Breaking Bob: The $50,000 Bake Sale
During my family vacation in California this summer, I received a text from my associate pastor informing me Bob, an outstanding long-time member of our church, wanted to have a bake sale the first day of school. Admittedly, I was reluctant, and, after some thought, I concurred with my team that we should look for a better day. This was not due to any philosophical issues with a bake sale. After all, who in their right mind is really going to object to the promotion and proliferation of pastries? It was simply a logistical difference.
However, Bob was passionate and plans had already been set in motion.
The reason for Bob’s passion had to do with a special season of fundraising at my church in Puyallup, Washington. A gracious donor agreed to raise $500,000 toward our performing arts center/sanctuary and match what was raised by December 15 to go toward our mortgage debt with the conference. Understand, we've met in a gymnasium for almost nine years, due to placing Christian education needs first. We have longed to end the era of setting up/tearing down in the gym.
Bob has been one of the prime movers urging us to reach this goal. As plans came together for the bake sale he declared he would match whatever came in from the baked goods. This is where things get interesting.
Bob informed me a couple weeks prior to the sale he had two other donors willing to match whatever he had to give. This meant if someone bought a plate full of cookies for $20, it would become $80 toward our goal. Then that gift would be matched by our original donor, so the total would actually be $160 — half for debt and half for our project.
After hearing this I got excited and dubbed the upcoming fundraiser “The Breaking Bob Bake Sale.” The name caught on and others began to get excited, inspired by the generosity of Bob and the other donors, as well as his enthusiasm. People talked, people baked, people planned, and when the day of the sale arrived people gave … a lot.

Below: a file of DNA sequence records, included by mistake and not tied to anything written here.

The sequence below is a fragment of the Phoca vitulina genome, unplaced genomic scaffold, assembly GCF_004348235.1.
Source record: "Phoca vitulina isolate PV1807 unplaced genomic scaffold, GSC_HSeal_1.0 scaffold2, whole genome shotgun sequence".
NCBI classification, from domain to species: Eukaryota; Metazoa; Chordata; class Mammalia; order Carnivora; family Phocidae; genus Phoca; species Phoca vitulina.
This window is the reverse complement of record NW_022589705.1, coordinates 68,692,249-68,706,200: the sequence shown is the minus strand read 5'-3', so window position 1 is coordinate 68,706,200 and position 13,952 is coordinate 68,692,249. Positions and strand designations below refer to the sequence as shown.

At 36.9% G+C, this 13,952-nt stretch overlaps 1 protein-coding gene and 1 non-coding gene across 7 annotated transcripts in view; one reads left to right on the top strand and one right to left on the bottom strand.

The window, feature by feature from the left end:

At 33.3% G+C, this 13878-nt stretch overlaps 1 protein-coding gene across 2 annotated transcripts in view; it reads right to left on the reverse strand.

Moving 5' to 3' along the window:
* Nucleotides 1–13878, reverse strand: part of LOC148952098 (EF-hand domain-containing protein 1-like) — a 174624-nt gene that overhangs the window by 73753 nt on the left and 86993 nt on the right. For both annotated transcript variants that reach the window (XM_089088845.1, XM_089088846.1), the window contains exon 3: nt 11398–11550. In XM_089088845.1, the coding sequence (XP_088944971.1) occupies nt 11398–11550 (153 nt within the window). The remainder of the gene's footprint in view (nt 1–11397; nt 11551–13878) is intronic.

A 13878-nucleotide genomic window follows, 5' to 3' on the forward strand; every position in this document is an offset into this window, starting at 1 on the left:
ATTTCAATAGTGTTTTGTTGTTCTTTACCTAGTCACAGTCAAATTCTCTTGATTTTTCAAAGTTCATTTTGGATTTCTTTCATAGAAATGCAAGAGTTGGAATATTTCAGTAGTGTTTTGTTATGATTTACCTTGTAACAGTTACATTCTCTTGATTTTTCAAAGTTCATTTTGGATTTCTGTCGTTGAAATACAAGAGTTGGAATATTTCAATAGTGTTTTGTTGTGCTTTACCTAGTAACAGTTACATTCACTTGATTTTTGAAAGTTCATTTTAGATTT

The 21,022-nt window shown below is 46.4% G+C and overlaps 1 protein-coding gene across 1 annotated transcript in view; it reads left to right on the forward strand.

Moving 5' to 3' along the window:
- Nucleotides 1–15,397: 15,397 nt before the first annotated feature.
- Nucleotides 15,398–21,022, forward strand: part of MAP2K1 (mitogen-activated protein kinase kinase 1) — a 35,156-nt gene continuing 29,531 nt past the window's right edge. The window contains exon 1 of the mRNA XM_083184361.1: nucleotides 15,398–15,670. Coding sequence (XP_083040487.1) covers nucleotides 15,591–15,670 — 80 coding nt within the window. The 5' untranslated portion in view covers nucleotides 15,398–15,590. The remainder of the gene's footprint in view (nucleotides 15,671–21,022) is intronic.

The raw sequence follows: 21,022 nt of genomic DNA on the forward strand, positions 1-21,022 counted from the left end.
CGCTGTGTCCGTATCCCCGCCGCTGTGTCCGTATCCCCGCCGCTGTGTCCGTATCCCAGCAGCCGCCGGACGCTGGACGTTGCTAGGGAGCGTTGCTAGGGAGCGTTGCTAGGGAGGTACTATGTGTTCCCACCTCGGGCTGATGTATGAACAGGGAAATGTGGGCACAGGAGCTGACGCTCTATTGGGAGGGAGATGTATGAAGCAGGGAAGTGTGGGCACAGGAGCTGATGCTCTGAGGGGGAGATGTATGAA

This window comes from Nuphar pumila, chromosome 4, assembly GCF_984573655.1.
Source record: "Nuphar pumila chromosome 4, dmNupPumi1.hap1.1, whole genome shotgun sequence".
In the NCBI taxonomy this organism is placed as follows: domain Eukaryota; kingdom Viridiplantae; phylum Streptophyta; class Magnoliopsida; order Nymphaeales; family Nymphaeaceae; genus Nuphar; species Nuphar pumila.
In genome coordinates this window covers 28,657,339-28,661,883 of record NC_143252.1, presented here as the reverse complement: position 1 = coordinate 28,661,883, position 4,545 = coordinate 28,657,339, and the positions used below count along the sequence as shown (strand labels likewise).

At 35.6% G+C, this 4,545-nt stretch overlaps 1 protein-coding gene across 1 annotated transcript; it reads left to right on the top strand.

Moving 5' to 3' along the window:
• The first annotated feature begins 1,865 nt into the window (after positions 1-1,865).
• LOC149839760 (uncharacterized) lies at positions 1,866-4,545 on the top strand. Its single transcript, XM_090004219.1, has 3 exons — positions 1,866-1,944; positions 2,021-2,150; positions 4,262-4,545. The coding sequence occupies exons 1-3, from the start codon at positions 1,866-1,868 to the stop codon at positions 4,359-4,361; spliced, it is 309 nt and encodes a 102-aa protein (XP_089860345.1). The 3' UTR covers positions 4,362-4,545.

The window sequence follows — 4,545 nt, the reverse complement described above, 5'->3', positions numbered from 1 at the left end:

When all the donations were counted and matched three times over, we had raised $26,000. That isn’t a typo. Not $260. Not $2,600. Twenty-six thousand dollars. American. Seriously.
It gets even better. When factoring in the match of our benefactor who is contributing towards our conference debt, the bake sale netted $52,000. I don’t know if there is an Adventist record for bake sales, but I will go ahead and optimistically claim it right now.
I remember Bob giving me the privilege of announcing the totals at church and watching eyes widening, jaws dropping and applause erupting praising God for His goodness, appreciating the volunteers for their time in organizing the event and appreciating those givers who helped multiply our efforts (thank you Bob, Dawn and Brittany!).
As I have thought about how we nearly missed a $50,000 blessing, I was reminded of something Paul wrote to the Ephesians.
Paul reminds the church God gave the church "apostles, the prophets, the evangelists, the shepherds and teachers to equip the saints for the work of ministry, for building up the body of Christ, until we all attain to the unity of the faith and of the knowledge of the Son of God, to mature manhood, to the measure of the stature of the fullness of Christ, so we may no longer be children, tossed to and fro by the waves and carried about by every wind of doctrine, by human cunning, by craftiness in deceitful schemes” (Eph. 4:11–14). Part of a pastor's job includes getting out of the way sometimes to let members do ministry. This doesn’t mean the role of a minister is totally hands-free or lackadaisical but to resource more than restrict. Had we moved to another day who knows what would have happened?
Paul continues by saying that when the gifts in the church operate together it “makes the body grow so that it builds itself up in love” (Eph. 4:15–16). Watching church members and community members buy plates of cookies for hundreds (in one case, thousands) of dollars due to a desire to build up the church (and maybe to give Bob a hard time, just a little) was exciting. It testifies to what our church bodies can do when we work together and give generously. And, if you felt the impulse to add something to our Puyallup effort, how could I refuse your conviction? Perhaps your local church, though, needs your partnership in a new and special way. May the Spirit lead us all to share our gifts and talents generously and to encourage each other’s visions for ministry as we seek to grow the kingdom for God’s glory.